Sartre believes we have free will because he believes that we must exist before we can become. He states that a Wo(man) is first born into this existence, then at some point becomes aware of their own individual nature and from there begins choosing what to “make of themselves”. We each are born a blank slate that is then written upon, first by our parents, then schools (and TV), and somewhere along the way (I was 4) begin to wonder at what we can become (or learn in my case). The important thing within this belief is to remember that you can change yourself, essentially, you are a self-programmable being. You do not have to be the thing you have always been, you can go to college after a whole life has passed, at age 48, and choose to become something more, or at least something different (and to find and also to create new paradigms). I am aware of myself, of my failings, of my flaws, and my capacity to achieve, I see the future (a vision that can change as I near it), and I work towards it. I am in college, I am in therapy, I practice meditation, journaling, and CBT along with micro-dosing so that I can rewrite some of the old and create someone and something, new. I am proof of Sartre’s “free will”, I choose not to react (no matter what I think or feel) within my current way of being but choose instead to change; to grow, and to become more than the current sum of my experiences. I take responsibility for the things I chose as well as the things I let happen, the things I did to become, and the things I know I should have done (but failed to; such as starting therapy, etc, at age 46 instead of age 20. I knew I should but was too arrogant).
It seems he is trying to say that to certain extents both material and intellectual things such as where and when you are born (societal norms) as well as to whom and what they teach you (moral behaviour) can in a way predict who “you” will grow up to be, maybe even what you will grow up to do, but that humans can and do exert personal choice into this and sometimes a child raised by two heroin addicts, seeing mostly violence and force, chooses to raise a family without drugs or violence. My older and younger half-brothers succumbed to the determinist’s expected outcome, but I have not. I exert choice and control (as much as possible) and work to alter my path. The idea seems to be that I can choose to go along with the way things are or I can choose to fight my way out of the current and into calmer waters where I might choose a new Way (Taoist joke). Stace is very sure, and I fail to disagree, that morals, in general, prove some amount of free will or choice in behaviour. I choose to be good and not just in my perception but in that of others as well.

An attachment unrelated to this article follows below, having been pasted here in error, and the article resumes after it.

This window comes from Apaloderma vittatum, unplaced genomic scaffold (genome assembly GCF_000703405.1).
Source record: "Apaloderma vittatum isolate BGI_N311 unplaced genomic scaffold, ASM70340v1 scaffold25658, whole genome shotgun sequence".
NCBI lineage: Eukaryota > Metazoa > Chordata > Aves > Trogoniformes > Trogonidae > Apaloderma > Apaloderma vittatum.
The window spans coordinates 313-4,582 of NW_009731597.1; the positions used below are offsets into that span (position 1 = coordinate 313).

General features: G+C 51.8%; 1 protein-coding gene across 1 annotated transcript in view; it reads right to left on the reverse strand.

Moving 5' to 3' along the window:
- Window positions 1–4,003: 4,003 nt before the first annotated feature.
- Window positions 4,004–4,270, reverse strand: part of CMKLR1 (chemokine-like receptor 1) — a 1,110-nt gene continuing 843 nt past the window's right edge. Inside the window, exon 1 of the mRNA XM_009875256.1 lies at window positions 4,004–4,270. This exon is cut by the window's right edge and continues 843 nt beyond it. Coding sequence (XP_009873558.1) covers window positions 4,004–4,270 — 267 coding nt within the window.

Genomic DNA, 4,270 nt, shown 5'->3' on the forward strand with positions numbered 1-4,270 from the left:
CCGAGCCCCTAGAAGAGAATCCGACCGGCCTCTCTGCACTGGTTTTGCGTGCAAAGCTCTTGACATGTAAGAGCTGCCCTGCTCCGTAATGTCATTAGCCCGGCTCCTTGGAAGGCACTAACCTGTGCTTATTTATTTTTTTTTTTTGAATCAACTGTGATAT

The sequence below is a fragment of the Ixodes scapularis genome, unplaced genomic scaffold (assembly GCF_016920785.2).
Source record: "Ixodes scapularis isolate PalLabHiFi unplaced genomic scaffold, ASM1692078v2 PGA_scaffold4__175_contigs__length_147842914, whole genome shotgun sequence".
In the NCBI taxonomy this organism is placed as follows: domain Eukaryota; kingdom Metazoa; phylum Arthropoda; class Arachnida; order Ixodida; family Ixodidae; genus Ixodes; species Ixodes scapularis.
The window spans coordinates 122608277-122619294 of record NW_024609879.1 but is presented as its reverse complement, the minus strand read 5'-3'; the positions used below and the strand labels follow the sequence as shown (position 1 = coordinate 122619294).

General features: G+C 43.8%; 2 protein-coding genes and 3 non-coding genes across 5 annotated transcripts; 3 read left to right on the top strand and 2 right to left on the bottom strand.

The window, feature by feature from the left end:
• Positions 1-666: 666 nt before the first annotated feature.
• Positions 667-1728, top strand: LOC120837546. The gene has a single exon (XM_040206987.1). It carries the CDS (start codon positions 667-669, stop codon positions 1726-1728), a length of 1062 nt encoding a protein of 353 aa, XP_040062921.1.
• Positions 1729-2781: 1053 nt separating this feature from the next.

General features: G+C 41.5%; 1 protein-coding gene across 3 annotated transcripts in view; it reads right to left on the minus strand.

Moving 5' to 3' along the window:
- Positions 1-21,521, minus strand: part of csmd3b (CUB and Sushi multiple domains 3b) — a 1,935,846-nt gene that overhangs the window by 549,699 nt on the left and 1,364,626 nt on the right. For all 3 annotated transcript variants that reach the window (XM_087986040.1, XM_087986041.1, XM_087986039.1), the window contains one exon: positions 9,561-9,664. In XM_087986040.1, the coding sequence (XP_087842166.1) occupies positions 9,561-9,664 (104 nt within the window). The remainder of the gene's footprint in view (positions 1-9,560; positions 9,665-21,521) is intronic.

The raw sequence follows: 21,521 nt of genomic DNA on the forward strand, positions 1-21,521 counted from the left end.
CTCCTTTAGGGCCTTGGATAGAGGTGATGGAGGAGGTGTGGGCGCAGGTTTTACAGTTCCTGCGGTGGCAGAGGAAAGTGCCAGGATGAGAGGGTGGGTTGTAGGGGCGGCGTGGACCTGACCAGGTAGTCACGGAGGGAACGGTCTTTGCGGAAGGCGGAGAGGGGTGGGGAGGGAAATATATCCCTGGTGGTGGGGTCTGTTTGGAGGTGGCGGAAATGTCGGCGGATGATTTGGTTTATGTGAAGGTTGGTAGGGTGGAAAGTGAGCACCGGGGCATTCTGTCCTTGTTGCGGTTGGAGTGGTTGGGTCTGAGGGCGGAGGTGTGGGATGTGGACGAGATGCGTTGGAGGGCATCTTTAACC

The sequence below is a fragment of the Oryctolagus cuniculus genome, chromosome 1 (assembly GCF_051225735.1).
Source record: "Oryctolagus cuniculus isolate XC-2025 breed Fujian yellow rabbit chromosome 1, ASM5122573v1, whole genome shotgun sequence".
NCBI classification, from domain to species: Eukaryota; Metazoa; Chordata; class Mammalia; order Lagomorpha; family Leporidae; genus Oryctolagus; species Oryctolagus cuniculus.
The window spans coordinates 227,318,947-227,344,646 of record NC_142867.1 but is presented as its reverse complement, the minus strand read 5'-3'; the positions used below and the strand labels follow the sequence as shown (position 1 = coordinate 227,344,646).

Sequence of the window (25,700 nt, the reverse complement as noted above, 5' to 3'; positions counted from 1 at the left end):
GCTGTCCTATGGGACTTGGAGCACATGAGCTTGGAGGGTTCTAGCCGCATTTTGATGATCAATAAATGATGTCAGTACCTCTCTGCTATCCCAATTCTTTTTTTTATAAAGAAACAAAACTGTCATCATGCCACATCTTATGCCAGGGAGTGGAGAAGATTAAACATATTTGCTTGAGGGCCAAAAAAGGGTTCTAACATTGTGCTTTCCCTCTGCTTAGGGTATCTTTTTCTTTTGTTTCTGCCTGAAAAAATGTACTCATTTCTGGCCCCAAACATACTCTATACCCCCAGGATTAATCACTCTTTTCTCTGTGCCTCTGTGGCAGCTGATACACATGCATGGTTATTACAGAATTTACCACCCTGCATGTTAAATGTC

Well, all is as it should be is clearly not correct. The world is not a well-oiled machine functioning well within acceptable ranges. So, no one made this stage and took the time to write all five-hundred-trillion lines for each actor. On the other hand, the concept of absolute free will, the clean slate that can then self-determine… when the first thing you figure out in this world is which god is the one true god… yeah, not that either. The attempt to either join to somehow negate these arguments made by Stace seem closest to my way of thinking which I in turn took from the Chinese. Tao, The Way, it is live a great cosmic river of all lifeforce, existence, time, consciousness flow in a never-ending river of being. I am but a man on a raft on the river. I wonder sometimes if I did not choose where I started (to whom I was born) but hope it is not true. I started where I started though and it was not to my liking, since I was 4 I knew I wanted something more, different, than what I saw around me. My father and his friends wanted me to grow up to work with the family… I thought they were liars and thieves by the time I was 6 and started looking for different examples of what normal is. Somewhere along the way, I figured out that a lot of life was always going to be beyond my control. I am not a world maker, I can not birth a river, but I come from shipwrights (Nordic and Celtic) and it is within my power to sail my own vessel on this river, to choose where to make port, to decide what cargo to carry (there is a funny life baggage joke), and in the end, I have to choose if I want to be someone I like or if I will allow the world to make me into… what? My father? Pass.